Objective I: International Preserve :: Objective II: Sensor Network :: Objective III: Ideal Village :: Appendices

The most effective organization that can implement the solutions to the problems of the Galapagos while also achieving the aforementioned goals is a non-governmental one. Government organizations such as the United Nations have incredible power, but with strings of sovereignty attached. When the international community attempts to dabble in the affairs of Ecuador, resentment and poor cooperation can often result. However, recent events in the Galapagos have provided an interesting example of a possible policy mechanism.

When Ecuadorian president Lucio Gutierrez decided to fire GNP director Edwin Naula, many conservation groups put a hold on funding the park and indirectly the Ecuadorian government (MSNBC 2004). President Gutierrez began to consider instating Fausto Cepeda, a potential political puppet for Gutierrez and the fishing industry, as the next GNP director. After protests on both sides, the park rangers eventually won and Cepeda was not appointed as the new park director. More importantly, the president had agreed to meet with these conservation groups in deciding who will be the new park director ("Park Rangers End Strike", 2004).

Furthermore, there are multiple organizations (primarily NGOs) that are responsible for the fiscal wellbeing of the Galapagos National Park and Marine Reserve. An intuitive question arises: what if there existed some sort of international organization that acted as an alliance of funds to the park, one that could yield incredible bargaining power over the fishing industry and other aspects of the Ecuadorian government? The advantages to such a group would be tremendous. Issues of sovereignty, hegemony, and international meddling would be treated with more care than if an international governmental organization dictated rules to Ecuador. In accordance to this approach, the non-governmental organization ORGALA was created.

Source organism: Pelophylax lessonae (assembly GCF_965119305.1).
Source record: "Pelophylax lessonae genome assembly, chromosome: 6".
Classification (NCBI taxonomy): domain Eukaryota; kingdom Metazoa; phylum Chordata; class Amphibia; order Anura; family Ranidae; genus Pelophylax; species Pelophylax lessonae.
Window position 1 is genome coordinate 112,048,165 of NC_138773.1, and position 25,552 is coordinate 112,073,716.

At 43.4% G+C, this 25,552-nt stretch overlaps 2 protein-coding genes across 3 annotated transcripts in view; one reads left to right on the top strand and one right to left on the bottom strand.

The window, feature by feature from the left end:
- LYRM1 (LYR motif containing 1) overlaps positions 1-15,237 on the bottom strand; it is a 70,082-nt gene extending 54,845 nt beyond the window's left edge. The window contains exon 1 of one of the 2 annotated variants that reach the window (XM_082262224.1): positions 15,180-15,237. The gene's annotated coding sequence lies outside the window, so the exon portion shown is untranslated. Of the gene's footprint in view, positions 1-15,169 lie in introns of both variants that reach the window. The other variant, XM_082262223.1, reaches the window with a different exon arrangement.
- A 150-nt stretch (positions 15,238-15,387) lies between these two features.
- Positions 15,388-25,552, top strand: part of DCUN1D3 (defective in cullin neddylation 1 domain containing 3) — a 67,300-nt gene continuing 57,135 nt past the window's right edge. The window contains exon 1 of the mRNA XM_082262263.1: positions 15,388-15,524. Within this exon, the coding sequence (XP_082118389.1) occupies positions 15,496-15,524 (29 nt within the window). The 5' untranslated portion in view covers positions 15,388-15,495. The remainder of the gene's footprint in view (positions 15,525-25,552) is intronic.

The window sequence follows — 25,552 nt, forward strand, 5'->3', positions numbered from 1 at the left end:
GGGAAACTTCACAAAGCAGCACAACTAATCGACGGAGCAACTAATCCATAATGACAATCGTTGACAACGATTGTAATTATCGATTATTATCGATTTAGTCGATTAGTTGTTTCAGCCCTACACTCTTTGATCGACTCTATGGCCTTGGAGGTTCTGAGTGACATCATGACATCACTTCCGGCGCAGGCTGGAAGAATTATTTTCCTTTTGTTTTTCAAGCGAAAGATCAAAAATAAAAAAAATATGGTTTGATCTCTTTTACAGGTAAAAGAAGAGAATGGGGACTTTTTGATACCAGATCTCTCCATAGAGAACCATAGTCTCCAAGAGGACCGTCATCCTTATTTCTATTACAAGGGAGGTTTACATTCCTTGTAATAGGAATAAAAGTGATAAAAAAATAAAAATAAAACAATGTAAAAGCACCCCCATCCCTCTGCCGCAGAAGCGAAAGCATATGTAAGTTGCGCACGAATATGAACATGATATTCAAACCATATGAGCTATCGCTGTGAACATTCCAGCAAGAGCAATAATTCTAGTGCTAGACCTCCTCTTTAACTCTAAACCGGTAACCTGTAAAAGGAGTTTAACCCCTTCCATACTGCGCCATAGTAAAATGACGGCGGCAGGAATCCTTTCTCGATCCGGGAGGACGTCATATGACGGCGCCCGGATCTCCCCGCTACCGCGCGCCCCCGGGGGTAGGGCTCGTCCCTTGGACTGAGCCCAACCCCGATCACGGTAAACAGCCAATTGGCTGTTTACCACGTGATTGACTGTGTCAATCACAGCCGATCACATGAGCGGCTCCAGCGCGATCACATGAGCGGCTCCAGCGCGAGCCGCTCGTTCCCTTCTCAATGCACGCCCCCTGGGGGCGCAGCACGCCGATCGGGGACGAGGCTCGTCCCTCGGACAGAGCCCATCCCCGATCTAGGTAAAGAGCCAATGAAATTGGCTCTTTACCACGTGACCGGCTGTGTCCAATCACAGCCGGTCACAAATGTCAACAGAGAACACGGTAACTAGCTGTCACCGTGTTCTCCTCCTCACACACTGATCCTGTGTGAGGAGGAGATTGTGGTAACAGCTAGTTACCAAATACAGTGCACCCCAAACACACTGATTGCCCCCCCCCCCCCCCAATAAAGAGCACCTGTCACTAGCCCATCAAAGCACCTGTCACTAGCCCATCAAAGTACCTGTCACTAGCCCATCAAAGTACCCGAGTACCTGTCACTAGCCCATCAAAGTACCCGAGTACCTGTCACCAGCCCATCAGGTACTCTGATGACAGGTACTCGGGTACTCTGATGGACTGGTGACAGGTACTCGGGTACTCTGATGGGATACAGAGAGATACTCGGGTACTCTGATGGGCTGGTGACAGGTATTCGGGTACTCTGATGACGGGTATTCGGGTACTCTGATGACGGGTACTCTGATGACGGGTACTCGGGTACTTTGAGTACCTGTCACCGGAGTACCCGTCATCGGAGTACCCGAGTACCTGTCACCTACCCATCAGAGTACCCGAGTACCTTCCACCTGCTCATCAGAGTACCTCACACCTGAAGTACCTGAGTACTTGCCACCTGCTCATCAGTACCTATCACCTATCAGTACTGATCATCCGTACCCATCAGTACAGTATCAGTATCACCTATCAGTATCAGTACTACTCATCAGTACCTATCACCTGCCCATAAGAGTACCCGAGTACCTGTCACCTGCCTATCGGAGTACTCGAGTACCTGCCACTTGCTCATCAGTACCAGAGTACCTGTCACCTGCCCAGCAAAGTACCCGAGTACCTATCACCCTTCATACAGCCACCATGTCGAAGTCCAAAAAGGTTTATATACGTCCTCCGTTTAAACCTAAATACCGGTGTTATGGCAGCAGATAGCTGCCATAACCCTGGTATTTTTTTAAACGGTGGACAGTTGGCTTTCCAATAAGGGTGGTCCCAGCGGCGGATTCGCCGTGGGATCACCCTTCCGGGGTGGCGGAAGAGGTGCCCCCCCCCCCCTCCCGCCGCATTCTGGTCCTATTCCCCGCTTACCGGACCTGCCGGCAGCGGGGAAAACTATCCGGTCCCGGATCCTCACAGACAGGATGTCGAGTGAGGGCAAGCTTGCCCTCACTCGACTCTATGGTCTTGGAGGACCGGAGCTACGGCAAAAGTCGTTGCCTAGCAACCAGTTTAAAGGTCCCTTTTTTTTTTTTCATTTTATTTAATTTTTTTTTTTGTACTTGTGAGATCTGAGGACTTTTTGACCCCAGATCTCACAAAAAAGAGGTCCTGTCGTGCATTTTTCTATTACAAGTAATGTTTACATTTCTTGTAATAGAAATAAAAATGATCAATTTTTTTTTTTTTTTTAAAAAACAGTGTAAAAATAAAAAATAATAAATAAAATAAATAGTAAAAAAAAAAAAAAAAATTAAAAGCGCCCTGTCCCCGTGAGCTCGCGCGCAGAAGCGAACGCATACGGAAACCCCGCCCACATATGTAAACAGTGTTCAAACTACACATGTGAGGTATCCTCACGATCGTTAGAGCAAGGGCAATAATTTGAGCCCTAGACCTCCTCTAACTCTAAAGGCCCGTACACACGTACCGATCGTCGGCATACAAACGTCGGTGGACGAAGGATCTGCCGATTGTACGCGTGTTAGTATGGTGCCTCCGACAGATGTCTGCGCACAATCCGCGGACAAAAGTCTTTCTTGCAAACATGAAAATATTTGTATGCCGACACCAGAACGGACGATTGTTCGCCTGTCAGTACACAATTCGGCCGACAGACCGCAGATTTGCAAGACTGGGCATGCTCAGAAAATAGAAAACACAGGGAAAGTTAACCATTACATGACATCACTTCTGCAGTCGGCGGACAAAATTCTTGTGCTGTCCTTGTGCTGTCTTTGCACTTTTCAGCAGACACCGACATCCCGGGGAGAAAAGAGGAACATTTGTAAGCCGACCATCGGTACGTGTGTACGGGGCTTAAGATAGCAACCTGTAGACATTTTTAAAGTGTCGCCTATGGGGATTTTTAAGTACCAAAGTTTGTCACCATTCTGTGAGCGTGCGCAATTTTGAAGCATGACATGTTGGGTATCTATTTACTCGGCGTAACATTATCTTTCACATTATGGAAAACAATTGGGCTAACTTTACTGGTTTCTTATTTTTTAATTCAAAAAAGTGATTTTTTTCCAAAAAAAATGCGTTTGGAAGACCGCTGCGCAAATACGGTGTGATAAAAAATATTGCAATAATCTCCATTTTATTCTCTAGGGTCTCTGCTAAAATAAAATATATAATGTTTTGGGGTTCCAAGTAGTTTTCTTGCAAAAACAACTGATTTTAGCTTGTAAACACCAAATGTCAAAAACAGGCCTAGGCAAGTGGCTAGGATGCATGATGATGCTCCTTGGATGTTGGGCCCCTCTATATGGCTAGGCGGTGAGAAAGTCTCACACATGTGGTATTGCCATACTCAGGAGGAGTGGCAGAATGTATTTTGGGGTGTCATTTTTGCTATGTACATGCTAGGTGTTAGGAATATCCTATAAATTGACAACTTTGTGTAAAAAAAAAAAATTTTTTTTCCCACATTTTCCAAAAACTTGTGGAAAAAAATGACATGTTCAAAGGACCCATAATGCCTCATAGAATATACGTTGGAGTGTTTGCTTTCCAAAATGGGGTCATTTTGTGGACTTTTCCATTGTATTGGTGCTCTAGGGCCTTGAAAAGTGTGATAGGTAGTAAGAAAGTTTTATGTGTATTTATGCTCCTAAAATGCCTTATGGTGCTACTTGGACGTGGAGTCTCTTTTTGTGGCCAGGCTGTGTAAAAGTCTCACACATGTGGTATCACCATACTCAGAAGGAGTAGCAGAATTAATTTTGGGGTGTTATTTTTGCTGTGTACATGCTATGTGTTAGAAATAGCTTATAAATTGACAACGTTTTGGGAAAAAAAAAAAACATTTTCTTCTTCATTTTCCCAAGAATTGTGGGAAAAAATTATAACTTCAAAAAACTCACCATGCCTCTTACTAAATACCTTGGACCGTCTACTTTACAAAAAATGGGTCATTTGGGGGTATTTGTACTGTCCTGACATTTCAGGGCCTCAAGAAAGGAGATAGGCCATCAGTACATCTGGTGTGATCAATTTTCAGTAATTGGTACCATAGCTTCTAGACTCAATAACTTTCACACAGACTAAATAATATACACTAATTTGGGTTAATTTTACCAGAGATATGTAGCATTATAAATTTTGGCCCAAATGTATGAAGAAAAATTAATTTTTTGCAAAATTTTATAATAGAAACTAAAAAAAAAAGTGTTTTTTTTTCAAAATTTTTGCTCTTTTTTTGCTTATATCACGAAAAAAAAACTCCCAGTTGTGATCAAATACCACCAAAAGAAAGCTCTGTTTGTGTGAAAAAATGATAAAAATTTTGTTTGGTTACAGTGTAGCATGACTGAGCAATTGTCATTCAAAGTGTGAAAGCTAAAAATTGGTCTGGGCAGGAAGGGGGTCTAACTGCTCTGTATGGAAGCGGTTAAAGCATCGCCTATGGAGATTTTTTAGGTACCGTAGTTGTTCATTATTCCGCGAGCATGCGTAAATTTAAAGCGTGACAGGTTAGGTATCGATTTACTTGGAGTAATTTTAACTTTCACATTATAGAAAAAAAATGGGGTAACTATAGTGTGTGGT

Mission Statement

The purpose of ORGALA is to unite non-governmental organizations worldwide in a common interest of preserving and protecting the delicate and incalculably precious ecosystem of the Galápagos archipelago and surrounding waters. ORGALA will distribute critical funds to organizations who are working in and around the Galápagos in an efficient and well advised manner to maximize the positive impact on the preservation effort for the Galápagos. ORGALA will also strive to work closely with local and national Ecuadorian officials to bring about urgent changes of policy and commitment to the ecosystem of the Galápagos. Finally, in recognizing the essential part that education plays in the effort to protect the environment, ORGALA will encourage and support institutions that educate the general public of the archipelago and the Ecuadorian mainland on the nature of the priceless ecology of the Galápagos.

Goals of ORGALA

This organization and the constituents therein, recognize the threat posed to the environment of the Galapagos Islands. These threats include human activities such as fishing, poaching, touring, and developing on the islands. While this organization recognizes Ecuador's sovereignty over these islands, this organization will provide funding for specific issues that it wishes to resolve, both in terms of methodology and timelines. This organization will encourage and require input from the Ecuadorian government; however, it will remain as an independent organization with its own structure and schedule.